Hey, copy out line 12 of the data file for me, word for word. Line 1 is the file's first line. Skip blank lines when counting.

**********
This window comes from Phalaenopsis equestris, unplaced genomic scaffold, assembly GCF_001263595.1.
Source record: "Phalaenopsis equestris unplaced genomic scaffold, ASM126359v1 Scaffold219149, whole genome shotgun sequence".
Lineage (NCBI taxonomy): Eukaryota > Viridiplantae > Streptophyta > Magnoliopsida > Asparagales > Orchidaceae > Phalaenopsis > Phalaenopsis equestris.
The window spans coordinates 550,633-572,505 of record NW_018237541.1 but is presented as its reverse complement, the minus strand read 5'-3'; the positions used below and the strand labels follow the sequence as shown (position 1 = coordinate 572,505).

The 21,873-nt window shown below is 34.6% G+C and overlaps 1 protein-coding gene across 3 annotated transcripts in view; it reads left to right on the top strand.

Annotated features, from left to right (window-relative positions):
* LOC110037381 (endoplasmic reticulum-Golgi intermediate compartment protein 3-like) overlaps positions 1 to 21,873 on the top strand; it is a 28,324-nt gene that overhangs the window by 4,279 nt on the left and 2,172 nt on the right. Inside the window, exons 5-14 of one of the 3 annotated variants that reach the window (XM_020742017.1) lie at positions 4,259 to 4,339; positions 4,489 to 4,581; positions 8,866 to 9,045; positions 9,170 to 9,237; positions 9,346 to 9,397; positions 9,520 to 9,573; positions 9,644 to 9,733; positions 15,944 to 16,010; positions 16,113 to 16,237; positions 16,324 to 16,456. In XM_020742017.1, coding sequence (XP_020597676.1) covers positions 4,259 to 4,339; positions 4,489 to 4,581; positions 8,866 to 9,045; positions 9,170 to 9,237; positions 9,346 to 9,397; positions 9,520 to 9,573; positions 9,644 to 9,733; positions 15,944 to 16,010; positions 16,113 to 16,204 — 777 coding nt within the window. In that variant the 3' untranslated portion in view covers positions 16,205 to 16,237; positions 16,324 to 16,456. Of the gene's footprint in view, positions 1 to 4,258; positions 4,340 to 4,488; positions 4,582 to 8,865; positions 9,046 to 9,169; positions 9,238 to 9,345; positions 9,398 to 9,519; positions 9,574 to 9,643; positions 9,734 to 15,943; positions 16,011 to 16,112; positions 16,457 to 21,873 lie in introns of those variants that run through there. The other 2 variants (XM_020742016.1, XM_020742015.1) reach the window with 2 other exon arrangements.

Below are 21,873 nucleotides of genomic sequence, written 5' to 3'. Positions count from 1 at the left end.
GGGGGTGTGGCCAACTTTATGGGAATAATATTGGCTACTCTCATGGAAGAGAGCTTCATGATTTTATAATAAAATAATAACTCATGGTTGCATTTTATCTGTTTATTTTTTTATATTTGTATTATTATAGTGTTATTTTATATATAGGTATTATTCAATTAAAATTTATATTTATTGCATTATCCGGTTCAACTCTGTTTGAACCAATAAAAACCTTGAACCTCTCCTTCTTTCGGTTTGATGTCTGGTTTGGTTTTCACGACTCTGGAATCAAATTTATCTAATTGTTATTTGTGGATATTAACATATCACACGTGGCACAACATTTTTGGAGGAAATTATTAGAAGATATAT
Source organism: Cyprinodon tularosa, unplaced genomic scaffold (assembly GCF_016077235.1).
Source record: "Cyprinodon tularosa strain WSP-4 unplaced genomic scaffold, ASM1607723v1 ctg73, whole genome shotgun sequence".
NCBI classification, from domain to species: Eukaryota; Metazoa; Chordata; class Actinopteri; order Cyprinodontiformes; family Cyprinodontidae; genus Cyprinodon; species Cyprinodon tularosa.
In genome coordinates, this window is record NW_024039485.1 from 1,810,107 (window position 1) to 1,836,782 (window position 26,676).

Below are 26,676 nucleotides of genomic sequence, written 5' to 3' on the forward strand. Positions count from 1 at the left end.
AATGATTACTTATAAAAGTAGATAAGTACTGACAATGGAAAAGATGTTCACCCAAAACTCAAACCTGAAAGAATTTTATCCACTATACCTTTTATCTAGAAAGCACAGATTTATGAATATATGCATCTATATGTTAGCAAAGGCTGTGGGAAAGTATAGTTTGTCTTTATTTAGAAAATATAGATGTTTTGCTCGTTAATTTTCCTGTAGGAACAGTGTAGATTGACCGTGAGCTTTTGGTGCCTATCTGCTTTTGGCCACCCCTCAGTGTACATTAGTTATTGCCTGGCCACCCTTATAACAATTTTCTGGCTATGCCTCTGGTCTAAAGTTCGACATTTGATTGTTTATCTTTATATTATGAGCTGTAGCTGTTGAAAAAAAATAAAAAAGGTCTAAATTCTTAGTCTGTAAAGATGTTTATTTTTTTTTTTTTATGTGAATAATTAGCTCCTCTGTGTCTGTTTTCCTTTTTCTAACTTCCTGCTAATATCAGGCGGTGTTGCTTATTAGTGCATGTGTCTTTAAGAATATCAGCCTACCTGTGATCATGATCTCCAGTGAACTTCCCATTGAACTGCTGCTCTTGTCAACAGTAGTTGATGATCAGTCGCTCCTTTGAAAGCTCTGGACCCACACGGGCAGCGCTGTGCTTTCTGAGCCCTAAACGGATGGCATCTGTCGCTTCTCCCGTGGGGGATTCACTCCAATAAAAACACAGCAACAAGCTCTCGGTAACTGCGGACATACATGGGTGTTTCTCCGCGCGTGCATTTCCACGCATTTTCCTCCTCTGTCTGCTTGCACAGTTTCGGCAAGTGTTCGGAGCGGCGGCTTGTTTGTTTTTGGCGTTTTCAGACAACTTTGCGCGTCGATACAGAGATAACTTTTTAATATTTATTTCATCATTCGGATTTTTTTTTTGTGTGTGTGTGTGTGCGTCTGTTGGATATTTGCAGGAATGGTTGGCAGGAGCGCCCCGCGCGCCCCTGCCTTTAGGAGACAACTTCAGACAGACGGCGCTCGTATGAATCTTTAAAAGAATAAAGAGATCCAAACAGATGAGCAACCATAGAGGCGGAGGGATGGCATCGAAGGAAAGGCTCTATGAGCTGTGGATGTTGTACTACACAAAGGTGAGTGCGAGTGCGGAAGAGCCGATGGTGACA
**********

NCBI classification, from domain to species: Eukaryota; Metazoa; Chordata; class Actinopteri; order Cyprinodontiformes; family Cyprinodontidae; genus Cyprinodon; species Cyprinodon tularosa.